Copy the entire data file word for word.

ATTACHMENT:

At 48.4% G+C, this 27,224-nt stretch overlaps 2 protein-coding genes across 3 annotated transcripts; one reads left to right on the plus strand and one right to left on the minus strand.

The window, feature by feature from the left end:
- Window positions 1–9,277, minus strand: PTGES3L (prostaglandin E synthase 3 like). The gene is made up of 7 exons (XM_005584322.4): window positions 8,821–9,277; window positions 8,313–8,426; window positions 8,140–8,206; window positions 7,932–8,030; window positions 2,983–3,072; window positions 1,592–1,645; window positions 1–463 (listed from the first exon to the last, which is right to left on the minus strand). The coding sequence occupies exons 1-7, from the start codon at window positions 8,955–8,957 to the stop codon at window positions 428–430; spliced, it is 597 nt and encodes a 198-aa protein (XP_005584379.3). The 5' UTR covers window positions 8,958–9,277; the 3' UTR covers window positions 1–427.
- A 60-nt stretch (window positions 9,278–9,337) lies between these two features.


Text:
At 48.4% G+C, this 27,224-nt stretch overlaps 2 protein-coding genes across 3 annotated transcripts; one reads left to right on the plus strand and one right to left on the minus strand.

The window, feature by feature from the left end:
- Window positions 1–9,277, minus strand: PTGES3L (prostaglandin E synthase 3 like). The gene is made up of 7 exons (XM_005584322.4): window positions 8,821–9,277; window positions 8,313–8,426; window positions 8,140–8,206; window positions 7,932–8,030; window positions 2,983–3,072; window positions 1,592–1,645; window positions 1–463 (listed from the first exon to the last, which is right to left on the minus strand). The coding sequence occupies exons 1-7, from the start codon at window positions 8,955–8,957 to the stop codon at window positions 428–430; spliced, it is 597 nt and encodes a 198-aa protein (XP_005584379.3). The 5' UTR covers window positions 8,958–9,277; the 3' UTR covers window positions 1–427.
- A 60-nt stretch (window positions 9,278–9,337) lies between these two features.